Johnny Munkhammar skrev på denna blogg från 2004 till sin död 2012. Bloggen är upprätthållen som ett minne och som referens till Johnnys arbete av Johnny Munkhammars minnesfond.

This blog was operated by Johnny Munkhammar from 2004 until 2012 when he passed away. This blog is now in a memorialized state and operated by the Johnny Munkhammar fund.
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Thursday 2020-07-09, 01:23:40

2005-03-02 14:08:03
Debate in Brussels. As I came to Brussels yesterday evening, I heard in the news that German unemployment has reached its highest level after World War II: 12,6 %. Ironically, the topic of my speech was "Is there a European Social Model and Can We Maintain It?". I pointed out that of course there are differences between the countries, but there is such a model - with high taxes, public monopolies and labour regulations:

"The other question is: Can we maintain this European Social Model? I have to say yes. We definitely can. Everything depends on what consequences you want. If you want or can accept consequences like low or negative growth, dependency on the state, few people working, deteriorating welfare services ? then we can keep the model. Otherwise not.

My main point is this: The European social model, with high taxes and big public spending, is not the solution to our problems with low growth and declining living standards. On the contrary, it is the main cause of our problems. ...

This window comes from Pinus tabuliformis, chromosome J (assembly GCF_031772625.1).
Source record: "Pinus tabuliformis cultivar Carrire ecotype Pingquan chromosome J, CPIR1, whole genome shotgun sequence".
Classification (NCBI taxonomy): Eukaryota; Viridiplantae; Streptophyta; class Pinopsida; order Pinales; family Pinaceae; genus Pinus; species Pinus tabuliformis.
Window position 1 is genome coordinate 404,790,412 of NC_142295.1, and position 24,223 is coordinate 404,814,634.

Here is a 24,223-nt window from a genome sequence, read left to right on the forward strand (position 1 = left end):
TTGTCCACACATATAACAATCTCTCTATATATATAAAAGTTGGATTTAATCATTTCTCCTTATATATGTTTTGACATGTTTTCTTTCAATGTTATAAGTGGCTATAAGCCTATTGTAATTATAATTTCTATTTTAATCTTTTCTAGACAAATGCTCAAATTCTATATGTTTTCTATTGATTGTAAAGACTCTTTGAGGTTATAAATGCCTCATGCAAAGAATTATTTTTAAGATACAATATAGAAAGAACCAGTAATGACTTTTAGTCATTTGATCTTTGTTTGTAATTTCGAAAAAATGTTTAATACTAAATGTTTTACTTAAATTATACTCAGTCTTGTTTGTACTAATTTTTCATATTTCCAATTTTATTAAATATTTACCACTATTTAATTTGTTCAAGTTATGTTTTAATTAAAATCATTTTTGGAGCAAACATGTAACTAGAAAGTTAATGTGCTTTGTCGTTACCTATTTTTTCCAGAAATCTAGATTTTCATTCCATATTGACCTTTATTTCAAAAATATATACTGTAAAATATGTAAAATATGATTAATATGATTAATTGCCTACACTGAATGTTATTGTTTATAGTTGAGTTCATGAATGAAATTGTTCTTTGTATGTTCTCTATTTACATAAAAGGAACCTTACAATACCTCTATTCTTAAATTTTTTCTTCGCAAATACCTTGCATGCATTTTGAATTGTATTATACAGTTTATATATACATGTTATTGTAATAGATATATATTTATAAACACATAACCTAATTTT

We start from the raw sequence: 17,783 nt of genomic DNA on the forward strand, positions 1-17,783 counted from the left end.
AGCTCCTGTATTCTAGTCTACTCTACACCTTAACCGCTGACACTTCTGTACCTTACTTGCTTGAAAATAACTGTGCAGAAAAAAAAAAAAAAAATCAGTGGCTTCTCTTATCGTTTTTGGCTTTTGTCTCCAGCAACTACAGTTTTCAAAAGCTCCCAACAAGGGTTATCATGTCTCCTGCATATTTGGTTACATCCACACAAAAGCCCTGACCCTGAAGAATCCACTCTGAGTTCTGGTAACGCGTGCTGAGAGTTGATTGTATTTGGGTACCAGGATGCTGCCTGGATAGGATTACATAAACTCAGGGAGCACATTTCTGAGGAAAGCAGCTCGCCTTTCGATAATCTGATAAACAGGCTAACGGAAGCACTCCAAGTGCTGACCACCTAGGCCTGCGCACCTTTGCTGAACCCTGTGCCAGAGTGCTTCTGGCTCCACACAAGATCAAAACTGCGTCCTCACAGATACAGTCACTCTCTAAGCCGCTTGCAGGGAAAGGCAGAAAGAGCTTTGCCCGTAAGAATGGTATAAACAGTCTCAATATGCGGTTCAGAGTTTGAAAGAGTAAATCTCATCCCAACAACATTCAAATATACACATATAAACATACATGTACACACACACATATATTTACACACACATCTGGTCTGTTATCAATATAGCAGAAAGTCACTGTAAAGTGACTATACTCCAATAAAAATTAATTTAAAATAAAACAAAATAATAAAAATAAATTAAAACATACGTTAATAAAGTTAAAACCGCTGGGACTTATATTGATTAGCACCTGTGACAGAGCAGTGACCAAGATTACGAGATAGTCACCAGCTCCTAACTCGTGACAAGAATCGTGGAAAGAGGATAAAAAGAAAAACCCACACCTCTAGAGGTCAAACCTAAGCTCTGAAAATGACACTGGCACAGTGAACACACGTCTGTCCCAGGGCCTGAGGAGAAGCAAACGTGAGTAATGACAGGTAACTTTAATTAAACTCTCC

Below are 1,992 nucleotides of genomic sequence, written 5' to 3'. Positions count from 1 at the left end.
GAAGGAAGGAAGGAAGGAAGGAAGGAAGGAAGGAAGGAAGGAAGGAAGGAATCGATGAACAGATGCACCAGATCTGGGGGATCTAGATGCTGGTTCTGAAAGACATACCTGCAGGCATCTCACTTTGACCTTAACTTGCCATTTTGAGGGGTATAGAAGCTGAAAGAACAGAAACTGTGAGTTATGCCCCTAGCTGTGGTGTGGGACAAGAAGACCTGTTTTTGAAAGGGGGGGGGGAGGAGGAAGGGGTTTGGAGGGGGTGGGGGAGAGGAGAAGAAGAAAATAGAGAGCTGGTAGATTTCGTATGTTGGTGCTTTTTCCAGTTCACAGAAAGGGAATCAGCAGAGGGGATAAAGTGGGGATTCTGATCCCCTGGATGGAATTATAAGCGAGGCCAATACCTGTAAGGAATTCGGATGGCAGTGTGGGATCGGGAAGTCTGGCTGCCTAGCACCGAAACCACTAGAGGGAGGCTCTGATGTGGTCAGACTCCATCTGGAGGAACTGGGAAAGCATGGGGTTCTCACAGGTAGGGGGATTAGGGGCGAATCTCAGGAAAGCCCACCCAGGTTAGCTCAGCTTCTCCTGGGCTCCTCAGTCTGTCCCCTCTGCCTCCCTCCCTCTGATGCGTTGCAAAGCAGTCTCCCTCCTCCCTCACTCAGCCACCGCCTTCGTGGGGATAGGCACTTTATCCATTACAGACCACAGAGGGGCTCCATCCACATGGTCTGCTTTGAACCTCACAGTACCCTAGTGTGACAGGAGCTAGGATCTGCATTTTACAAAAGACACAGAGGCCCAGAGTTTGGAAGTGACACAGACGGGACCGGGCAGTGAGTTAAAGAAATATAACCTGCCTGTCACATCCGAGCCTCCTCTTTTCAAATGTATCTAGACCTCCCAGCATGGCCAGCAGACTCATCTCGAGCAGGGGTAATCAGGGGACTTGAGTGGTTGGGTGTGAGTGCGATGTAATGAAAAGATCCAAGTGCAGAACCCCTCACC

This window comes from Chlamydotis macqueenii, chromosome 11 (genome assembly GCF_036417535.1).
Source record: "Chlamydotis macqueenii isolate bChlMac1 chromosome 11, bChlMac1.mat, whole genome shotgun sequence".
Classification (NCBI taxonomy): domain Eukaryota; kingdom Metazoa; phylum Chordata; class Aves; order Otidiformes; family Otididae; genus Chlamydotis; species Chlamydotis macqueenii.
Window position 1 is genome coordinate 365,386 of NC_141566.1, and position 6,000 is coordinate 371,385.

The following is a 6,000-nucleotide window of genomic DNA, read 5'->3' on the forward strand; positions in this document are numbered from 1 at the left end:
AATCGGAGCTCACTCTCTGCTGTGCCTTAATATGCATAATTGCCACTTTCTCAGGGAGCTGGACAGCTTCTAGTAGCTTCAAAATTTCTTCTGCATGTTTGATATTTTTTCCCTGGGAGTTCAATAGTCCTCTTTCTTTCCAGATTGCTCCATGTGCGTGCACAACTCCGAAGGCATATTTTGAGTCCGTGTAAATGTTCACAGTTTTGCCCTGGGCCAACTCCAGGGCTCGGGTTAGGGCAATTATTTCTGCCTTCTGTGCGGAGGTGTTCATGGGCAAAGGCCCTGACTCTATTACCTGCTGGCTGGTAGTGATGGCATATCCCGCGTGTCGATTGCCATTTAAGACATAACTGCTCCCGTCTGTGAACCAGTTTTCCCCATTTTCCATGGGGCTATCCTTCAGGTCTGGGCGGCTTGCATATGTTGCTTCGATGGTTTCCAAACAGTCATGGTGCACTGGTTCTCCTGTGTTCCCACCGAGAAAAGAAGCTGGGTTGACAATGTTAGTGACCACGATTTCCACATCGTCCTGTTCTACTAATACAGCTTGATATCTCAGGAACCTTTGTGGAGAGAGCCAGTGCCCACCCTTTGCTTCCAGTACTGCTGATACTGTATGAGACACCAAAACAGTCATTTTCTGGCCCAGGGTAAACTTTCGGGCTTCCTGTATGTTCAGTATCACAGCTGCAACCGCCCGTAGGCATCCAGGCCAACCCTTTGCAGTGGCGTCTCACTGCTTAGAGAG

This Model is what makes Western Europe stick out economically in a global perspective. If it were a competitive model, why would we have all these problems? And why would we have all these reforms, which point in one direction: away from it. The steps may be small, but the German Agenda 2010, the Swedish pensions reform, the Blair welfare reforms, the Lisbon Agenda ? all point away from this model."


Ann Mettler, Director of the Lisbon Council, shared this view in her comments. She furthermore pointed out very strongly that it is a disgrace to call this model "social". How can something that creates unemployment, low growth, decreasing living standards and an ever darker future for Europe?s young, be called "social"?

Sven Svensson, head of the Swedish trade unions in Brussels, did not agree at all - to my limited surprise. He pointed out that this model is great and mentioned various analyses which he claimed show that our societies are the best in the world. Despite this, however, he still wanted reforms - without naming a single one. And most of the facts he talked about - "happiness research", the UNDP ranking, Swedish growth in recent years, etc - have been heavily criticised. Not to mention that all the problems every citizen faces in reality every day make quite a good reply to the image that we live in the best of worlds.

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